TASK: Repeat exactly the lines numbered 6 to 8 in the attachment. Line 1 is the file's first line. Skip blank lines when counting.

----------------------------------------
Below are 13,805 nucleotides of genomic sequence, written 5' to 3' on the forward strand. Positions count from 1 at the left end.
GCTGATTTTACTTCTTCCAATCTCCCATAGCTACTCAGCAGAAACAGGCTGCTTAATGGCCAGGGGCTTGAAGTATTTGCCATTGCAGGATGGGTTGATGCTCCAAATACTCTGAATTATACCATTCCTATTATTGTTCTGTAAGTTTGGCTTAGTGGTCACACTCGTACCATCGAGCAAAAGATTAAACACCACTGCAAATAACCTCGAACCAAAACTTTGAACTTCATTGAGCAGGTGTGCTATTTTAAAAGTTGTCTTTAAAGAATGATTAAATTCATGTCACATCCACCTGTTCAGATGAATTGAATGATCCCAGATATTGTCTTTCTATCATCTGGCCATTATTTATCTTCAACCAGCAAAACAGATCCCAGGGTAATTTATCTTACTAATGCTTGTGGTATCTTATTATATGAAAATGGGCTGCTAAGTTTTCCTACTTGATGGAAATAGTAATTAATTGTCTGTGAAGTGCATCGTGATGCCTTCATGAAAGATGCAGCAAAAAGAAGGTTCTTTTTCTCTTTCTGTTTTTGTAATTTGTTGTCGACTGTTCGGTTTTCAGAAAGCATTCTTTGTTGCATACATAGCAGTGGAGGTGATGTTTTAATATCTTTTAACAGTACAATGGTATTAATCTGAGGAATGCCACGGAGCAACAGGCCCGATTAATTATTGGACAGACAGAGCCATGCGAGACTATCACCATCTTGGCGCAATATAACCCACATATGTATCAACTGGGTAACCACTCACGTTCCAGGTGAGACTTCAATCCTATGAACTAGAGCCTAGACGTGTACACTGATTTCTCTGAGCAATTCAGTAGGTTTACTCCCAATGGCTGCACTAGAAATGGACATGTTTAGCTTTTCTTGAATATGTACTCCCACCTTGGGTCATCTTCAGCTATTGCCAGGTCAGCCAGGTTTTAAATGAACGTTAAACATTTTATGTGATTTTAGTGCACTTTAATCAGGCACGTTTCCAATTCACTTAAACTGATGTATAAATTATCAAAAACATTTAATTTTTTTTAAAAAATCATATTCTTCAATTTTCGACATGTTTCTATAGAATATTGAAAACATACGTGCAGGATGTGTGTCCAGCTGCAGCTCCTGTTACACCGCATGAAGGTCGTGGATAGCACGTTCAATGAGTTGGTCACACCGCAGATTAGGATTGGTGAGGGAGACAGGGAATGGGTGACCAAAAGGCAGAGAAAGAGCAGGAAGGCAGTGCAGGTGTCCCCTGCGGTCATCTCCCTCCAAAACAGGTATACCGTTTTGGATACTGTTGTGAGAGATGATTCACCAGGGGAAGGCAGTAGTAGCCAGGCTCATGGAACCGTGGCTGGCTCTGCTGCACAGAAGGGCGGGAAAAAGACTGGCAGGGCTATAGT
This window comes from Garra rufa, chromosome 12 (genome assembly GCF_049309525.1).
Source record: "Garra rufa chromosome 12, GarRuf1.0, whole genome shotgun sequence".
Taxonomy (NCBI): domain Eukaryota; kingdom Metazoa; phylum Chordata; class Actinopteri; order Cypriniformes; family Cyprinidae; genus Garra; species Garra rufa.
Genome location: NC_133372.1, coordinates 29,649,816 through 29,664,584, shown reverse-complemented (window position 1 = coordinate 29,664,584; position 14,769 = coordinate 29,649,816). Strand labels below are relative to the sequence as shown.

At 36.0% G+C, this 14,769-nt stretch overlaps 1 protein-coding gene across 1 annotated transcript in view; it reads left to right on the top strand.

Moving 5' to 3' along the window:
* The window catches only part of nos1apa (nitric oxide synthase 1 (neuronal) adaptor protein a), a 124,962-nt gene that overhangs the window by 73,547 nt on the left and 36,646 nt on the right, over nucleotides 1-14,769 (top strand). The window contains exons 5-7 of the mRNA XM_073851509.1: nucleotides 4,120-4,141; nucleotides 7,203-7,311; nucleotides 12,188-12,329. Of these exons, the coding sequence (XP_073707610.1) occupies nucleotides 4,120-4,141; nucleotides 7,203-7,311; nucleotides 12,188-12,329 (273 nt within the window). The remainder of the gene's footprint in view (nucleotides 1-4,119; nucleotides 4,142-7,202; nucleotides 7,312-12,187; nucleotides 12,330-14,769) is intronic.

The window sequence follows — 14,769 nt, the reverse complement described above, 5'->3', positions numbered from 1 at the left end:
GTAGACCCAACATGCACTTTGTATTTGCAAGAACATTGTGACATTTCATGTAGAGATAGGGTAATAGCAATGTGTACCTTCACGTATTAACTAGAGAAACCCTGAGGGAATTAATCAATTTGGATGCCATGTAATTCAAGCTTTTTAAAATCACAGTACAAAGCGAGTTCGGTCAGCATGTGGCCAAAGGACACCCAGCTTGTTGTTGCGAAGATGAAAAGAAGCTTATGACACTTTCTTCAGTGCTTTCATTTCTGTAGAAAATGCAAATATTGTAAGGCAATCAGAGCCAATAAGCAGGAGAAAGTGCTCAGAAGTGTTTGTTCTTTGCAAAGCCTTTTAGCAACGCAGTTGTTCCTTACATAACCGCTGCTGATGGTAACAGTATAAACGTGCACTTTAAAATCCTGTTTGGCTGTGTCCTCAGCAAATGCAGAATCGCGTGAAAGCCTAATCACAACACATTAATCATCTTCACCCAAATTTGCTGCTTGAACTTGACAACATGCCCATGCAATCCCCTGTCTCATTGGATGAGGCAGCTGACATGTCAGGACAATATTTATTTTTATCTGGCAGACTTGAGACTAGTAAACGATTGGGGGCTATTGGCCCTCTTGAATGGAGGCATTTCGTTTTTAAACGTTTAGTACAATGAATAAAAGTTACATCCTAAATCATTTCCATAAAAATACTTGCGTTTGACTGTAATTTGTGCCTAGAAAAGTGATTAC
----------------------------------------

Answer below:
Genome location: NC_133372.1, coordinates 29,649,816 through 29,664,584, shown reverse-complemented (window position 1 = coordinate 29,664,584; position 14,769 = coordinate 29,649,816). Strand labels below are relative to the sequence as shown.

At 36.0% G+C, this 14,769-nt stretch overlaps 1 protein-coding gene across 1 annotated transcript in view; it reads left to right on the top strand.

Moving 5' to 3' along the window: